Another time, a man went to the store with the clothes of his mother, who was once a member of the "high society" of Nicosia. These were evening dresses, one of which was a velvet maxi with rhinestones and the other an old Christian Dior suit of the '60s. "I just pictured this lady at the city parties at the time," she said, adding that there were times people walked into the store and were moved to see objects from their childhood.
Old Nicosia functions as a pole of attraction for the store, as the history carried by the people and the buildings of the city "mixes" with that of the objects, thus contributing to the aesthetics of the space. "I met the most incredible people in the old town, from Mr. Andreas, the tailor next door, to Ms. Giota, who has the cafe across the street," says Natasha, noting that Mr. Andreas' shop has holes in the walls from the bullets of war. "Mrs. Giota keeps telling me about her childhood in the old town, when she went to school in Faneromeni and about how she studied to become an architect but then took over her father's job. "Through the conversations I have with these people, I know my culture better and I feel prouder of my place."
Importance in ensuring and promoting sustainability
Speaking to Kathimerini, Natasha referred to the importance of research, education and the right legislation to ensure and promote sustainability. As she explains, there are three elements that one must keep in mind to recognize if something is sustainable. The first is the human element. A product is only viable if the employee who manufactured it worked under good working conditions. If, for example, a garment is made of organic cotton, but the person who made it works in miserable conditions, then the product is not viable.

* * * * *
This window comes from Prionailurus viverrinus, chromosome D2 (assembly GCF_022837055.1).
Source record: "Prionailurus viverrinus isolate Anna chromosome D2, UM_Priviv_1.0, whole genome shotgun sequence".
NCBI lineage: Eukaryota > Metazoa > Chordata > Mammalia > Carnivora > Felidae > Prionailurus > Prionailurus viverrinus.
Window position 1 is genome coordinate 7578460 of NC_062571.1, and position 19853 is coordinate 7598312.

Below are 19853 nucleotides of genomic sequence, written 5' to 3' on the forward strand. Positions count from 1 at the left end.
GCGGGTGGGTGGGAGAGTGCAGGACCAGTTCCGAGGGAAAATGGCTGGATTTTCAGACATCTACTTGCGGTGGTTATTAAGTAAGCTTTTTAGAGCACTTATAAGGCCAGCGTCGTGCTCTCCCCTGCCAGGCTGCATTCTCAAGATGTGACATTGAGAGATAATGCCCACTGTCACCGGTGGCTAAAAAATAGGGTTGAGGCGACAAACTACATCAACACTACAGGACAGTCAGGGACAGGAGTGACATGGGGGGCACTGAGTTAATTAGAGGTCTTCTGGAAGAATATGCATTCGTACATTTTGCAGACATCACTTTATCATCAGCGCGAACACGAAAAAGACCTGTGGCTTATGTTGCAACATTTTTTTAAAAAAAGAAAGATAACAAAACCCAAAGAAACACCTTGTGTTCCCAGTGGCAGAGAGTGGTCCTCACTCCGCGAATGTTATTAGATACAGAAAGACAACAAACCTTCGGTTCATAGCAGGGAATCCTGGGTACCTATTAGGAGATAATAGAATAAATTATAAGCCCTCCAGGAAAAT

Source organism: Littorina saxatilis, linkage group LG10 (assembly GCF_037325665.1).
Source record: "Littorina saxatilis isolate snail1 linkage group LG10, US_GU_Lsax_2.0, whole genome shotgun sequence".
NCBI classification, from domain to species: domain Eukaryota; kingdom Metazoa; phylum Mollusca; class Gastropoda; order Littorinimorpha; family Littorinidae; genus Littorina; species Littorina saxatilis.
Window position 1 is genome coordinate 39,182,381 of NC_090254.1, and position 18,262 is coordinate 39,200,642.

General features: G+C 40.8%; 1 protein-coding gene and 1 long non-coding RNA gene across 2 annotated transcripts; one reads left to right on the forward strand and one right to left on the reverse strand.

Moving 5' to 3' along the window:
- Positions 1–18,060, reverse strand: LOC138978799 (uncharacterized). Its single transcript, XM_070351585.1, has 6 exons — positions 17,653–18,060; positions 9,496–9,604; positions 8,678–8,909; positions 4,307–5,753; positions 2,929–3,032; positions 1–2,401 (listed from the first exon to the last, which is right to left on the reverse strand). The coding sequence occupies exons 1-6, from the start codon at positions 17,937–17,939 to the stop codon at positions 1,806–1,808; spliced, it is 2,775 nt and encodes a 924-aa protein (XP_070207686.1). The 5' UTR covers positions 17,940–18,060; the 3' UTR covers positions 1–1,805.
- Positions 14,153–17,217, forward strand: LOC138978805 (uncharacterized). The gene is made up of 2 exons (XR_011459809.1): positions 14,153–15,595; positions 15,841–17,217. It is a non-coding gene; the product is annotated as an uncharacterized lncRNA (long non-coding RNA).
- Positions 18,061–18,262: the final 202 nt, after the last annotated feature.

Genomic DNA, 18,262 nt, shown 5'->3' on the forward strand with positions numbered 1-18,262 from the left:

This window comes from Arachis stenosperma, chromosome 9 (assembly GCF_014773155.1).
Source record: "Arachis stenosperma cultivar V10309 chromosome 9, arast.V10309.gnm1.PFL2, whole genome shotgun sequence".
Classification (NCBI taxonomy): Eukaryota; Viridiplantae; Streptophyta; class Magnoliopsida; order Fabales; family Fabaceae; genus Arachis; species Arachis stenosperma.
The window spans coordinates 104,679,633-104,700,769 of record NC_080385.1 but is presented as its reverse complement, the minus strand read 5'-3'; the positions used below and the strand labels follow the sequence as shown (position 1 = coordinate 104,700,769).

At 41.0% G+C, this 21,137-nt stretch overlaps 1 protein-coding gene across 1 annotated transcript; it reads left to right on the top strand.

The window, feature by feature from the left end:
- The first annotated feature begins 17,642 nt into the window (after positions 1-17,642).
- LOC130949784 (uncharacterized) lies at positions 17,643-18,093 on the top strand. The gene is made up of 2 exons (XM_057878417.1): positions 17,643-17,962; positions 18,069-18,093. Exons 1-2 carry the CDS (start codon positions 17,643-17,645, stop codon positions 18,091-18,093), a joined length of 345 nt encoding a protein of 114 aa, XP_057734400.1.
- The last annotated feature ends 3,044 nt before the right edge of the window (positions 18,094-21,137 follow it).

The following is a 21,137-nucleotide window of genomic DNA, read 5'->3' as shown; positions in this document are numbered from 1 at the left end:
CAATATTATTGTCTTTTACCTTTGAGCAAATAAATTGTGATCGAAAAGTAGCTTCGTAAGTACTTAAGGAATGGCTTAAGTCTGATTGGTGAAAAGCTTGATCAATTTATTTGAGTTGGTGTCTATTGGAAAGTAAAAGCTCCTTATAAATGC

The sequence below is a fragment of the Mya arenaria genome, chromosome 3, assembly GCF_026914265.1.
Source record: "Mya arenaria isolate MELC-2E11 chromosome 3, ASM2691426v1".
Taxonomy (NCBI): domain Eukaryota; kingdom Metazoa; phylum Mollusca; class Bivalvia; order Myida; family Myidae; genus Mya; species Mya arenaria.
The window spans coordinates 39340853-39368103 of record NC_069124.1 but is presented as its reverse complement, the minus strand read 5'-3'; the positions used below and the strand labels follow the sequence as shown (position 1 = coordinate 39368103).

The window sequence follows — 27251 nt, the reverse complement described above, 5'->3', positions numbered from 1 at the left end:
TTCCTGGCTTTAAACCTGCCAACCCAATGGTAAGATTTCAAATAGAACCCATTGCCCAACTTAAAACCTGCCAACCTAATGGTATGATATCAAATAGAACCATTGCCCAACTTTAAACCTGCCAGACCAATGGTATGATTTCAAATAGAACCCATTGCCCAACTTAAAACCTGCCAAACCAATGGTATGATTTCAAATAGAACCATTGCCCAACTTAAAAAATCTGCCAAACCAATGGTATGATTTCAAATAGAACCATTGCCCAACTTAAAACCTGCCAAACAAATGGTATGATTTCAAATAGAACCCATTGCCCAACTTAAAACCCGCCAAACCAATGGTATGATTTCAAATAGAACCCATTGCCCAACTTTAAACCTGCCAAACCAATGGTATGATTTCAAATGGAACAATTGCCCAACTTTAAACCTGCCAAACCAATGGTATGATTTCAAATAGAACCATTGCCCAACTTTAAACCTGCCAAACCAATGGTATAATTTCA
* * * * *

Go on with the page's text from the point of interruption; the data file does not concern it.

The second element is our planet and it concerns the resources that were needed to create a product and how they affect the environment. If the working conditions are suitable but the environment is polluted during the production process, then the product is not viable.
The third element concerns profit and has to do with corporate social responsibility. In short, if at some point in the production process of a product someone or something is negatively affected, then this may not be sustainable.
"Talking to customers and informing them about the environment can be a good start for people to realize that there are alternatives," Natasha told me. "When I see that people want to know, I enter into more serious discussions with them. I try to show them that most things that are now fashionable were, at some point, fashionable in the past. So you do not need to buy new clothes to achieve a look, you can get used ones and make the look your own".
In fact, as she notes, many people are not aware of the conditions under which factory workers work, the rate of waste in Cyprus and the fact that most of the things we recycle are not even recyclable. "People think they're throwing their clothes in the bins and doing their part, but most of the clothes end up in the rivers of Africa," she said. "Our hope is in young people, who are now more aware of environmental issues."